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Debates encourage students to study all sides of a particular issue.

A key part of this strategy is to not tell students which side of the debate question they will be arguing. Students should also have an opportunity to frame the debate question themselves.

This strategy is best employed toward the end of an instructional period, after students have had an opportunity to research and consider content issues.

National Council Teachers of English Standards

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4. Students adjust their use of spoken, written, and visual language (e.g., conventions, style, and vocabulary) to communicate effectively with a variety of audiences and for different purposes.

7. Students conduct research on issues and interests by generating ideas and questions, and by posing problems. They gather, evaluate, and synthesize data from a variety of sources (e.g., print and nonprint texts, artifacts, and people) to communicate their discoveries in ways that suit their purpose and audience.

8. Students use a variety of technological and information resources (e.g., libraries, databases, computer networks, and video) to gather and synthesize information and to create and communicate knowledge.

  • Red Wolf News (June 2002)
    Red Wolf Recovery Program newsletter for October 2001 through June 2002

    PDF document (111.4 kb)

Other materials:
  • Research materials for pre-debate preparation (includes web-based, library materials, etc.)
  • Debate rules of order
  • Videotapes of historical debates from PBS
  • Scoring sheets
  • Assessment rubrics

Instructional sequence:
  • Have students debate a topic of interest as a warm-up activity (e.g., a school rule).
  • Discuss the concept of a "debate" with students, why debates are effective methods for considering an issue, and why students must understand all facets of an issue in order to debate a particular side. Also share assessment criteria with students.
  • Develop topics and debate questions; select a final question for debate. Student involvement in this step is especially important; opinion issues where students are already in disagreement are especially useful.
  • Organize students into pairs or small teams to complete research; individual students may be assigned specific roles on a team. Division may be "pro" and "con" on a question. However, students must research both sides of a question in order to prepare for opposing team's arguments.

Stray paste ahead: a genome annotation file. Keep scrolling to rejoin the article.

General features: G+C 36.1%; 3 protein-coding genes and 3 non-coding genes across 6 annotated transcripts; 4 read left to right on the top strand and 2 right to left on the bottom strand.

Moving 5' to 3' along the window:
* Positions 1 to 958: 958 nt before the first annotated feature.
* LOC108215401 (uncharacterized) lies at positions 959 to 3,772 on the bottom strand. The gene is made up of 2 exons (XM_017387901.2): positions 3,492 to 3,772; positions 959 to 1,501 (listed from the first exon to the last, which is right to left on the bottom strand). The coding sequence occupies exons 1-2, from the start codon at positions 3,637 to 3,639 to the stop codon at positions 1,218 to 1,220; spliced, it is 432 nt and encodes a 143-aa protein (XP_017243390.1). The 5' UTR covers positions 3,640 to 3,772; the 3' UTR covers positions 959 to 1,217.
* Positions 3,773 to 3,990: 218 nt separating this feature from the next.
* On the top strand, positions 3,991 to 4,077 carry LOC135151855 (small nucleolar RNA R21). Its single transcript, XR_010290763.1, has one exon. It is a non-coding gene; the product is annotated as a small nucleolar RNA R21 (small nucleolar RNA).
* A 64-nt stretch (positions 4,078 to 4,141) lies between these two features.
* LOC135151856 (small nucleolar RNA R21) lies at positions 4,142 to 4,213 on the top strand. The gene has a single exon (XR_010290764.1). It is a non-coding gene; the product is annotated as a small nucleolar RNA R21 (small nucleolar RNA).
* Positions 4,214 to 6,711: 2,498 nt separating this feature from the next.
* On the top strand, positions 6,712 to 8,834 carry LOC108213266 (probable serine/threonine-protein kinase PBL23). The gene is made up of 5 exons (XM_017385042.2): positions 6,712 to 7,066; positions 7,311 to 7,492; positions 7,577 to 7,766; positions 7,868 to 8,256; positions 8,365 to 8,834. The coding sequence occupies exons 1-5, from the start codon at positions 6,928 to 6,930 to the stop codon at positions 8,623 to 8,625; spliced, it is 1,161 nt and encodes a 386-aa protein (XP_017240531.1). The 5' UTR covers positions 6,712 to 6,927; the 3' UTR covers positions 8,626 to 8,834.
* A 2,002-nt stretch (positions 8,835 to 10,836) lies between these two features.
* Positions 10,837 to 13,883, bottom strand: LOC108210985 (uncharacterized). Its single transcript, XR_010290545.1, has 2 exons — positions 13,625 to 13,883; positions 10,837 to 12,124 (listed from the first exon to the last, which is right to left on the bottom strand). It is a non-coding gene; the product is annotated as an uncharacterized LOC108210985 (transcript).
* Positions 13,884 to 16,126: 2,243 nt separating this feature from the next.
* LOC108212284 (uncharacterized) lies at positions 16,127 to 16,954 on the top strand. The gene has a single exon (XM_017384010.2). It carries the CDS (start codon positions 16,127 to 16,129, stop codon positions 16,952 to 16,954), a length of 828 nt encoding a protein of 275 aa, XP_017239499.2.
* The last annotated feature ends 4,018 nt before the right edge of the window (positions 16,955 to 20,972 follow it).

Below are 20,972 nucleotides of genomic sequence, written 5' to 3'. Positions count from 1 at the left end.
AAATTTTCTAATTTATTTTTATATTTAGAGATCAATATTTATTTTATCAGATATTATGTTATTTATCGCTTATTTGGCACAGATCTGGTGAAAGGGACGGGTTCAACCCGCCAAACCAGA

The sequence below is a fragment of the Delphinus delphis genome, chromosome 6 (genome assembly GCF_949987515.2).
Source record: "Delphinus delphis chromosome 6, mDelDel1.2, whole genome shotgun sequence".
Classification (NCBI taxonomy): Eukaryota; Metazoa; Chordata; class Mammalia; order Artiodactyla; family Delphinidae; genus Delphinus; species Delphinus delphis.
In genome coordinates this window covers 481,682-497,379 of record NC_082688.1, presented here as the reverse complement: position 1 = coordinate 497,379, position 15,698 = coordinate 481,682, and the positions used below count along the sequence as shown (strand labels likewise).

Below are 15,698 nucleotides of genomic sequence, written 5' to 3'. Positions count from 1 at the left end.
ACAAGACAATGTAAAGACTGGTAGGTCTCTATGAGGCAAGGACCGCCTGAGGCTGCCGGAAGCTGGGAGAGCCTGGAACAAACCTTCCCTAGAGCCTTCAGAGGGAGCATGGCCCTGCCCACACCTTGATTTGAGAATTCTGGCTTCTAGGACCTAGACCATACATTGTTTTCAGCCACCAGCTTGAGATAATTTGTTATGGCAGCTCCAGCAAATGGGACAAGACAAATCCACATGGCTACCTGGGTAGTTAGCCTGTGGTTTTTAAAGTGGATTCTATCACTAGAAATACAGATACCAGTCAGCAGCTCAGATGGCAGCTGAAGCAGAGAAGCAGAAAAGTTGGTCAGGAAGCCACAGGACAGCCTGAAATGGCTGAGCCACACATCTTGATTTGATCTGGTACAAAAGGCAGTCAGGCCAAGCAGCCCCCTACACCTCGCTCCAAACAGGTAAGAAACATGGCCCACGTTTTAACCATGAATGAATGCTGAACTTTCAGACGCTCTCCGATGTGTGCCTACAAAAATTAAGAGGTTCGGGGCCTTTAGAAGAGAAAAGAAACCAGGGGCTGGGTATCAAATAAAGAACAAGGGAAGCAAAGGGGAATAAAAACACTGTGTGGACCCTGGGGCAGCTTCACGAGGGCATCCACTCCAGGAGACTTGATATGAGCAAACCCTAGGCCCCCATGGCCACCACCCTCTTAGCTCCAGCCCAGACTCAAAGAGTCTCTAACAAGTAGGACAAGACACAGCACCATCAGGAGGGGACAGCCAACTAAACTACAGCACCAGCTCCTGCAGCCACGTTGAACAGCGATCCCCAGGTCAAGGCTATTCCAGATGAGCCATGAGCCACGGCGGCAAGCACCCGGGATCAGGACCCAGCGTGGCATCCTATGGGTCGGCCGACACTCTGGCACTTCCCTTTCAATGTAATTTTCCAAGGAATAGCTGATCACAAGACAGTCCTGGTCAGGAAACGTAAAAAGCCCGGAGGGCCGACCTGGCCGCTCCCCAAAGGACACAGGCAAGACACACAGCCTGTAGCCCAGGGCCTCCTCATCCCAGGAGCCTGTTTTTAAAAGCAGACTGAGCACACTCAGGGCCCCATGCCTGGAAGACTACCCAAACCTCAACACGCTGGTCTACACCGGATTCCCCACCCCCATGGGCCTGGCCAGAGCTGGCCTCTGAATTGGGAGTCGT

• Select students for each opposing team (this can be done randomly or by some criteria).
  • Complete debate under agreed-to rules of order. Students not participating directly in debate will serve as scorers.
  • After debate, students should write an expressive or descriptive essay focusing on their own opinions and the knowledge they gained from participating in the debate.
  • Select a team member to summarize the main points of debate.

  • Include parents or subject experts as members of the research team and/or debating team.
  • Complete debate with other classes in attendance, or make the debate a public event.
  • Require that students argue the side to which they are opposed.
  • Focus on one topic, but utilize several different questions in order to include as many students as possible.
  • Students not participating directly in debate could be asked to chart the debate's progress, highlighting main points, comparing strength of points raised, rebuttals, etc.
  • Encourage questions from audience and use debaters' responses as part of the scoring.

  • Videotape the debate and allow students to self- assess
  • Teacher assessment rubric/expressive essay
  • Self-assessment and/or peer-assessment rubric (For help in constructing a debate assessment rubric, see Rubistar)

Literacy advancement:
  • Reading required for research and development of arguments
  • Exposure to vocabulary
  • Consideration of content validity
  • Organization of written and spoken thought
  • Prediction skills

Author: Jones, Ruby

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